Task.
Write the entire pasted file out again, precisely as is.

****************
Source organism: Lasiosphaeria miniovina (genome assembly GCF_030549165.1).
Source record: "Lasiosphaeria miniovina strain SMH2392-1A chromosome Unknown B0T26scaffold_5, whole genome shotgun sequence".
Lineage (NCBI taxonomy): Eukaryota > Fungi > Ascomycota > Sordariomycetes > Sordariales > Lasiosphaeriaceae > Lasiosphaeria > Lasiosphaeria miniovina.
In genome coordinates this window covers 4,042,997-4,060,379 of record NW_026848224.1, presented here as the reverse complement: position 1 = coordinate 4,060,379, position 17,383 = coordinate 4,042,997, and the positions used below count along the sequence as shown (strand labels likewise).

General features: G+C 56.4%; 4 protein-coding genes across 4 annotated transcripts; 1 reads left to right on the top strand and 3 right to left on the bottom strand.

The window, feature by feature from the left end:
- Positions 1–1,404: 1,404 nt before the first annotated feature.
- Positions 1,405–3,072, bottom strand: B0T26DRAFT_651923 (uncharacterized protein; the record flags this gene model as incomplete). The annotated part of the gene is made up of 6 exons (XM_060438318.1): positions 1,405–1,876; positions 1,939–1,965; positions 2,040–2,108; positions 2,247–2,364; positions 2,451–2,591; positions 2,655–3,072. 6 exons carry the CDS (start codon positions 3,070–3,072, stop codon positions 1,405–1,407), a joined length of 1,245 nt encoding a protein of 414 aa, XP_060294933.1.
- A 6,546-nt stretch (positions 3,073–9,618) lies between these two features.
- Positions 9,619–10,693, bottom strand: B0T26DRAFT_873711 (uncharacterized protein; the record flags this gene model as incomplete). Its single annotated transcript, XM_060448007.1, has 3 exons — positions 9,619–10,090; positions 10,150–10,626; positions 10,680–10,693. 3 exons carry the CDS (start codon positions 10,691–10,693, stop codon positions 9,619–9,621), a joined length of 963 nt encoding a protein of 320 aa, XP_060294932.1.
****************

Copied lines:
Source organism: Lasiosphaeria miniovina (genome assembly GCF_030549165.1).
Source record: "Lasiosphaeria miniovina strain SMH2392-1A chromosome Unknown B0T26scaffold_5, whole genome shotgun sequence".
Lineage (NCBI taxonomy): Eukaryota > Fungi > Ascomycota > Sordariomycetes > Sordariales > Lasiosphaeriaceae > Lasiosphaeria > Lasiosphaeria miniovina.
In genome coordinates this window covers 4,042,997-4,060,379 of record NW_026848224.1, presented here as the reverse complement: position 1 = coordinate 4,060,379, position 17,383 = coordinate 4,042,997, and the positions used below count along the sequence as shown (strand labels likewise).

General features: G+C 56.4%; 4 protein-coding genes across 4 annotated transcripts; 1 reads left to right on the top strand and 3 right to left on the bottom strand.

The window, feature by feature from the left end:
- Positions 1–1,404: 1,404 nt before the first annotated feature.
- Positions 1,405–3,072, bottom strand: B0T26DRAFT_651923 (uncharacterized protein; the record flags this gene model as incomplete). The annotated part of the gene is made up of 6 exons (XM_060438318.1): positions 1,405–1,876; positions 1,939–1,965; positions 2,040–2,108; positions 2,247–2,364; positions 2,451–2,591; positions 2,655–3,072. 6 exons carry the CDS (start codon positions 3,070–3,072, stop codon positions 1,405–1,407), a joined length of 1,245 nt encoding a protein of 414 aa, XP_060294933.1.
- A 6,546-nt stretch (positions 3,073–9,618) lies between these two features.
- Positions 9,619–10,693, bottom strand: B0T26DRAFT_873711 (uncharacterized protein; the record flags this gene model as incomplete). Its single annotated transcript, XM_060448007.1, has 3 exons — positions 9,619–10,090; positions 10,150–10,626; positions 10,680–10,693. 3 exons carry the CDS (start codon positions 10,691–10,693, stop codon positions 9,619–9,621), a joined length of 963 nt encoding a protein of 320 aa, XP_060294932.1.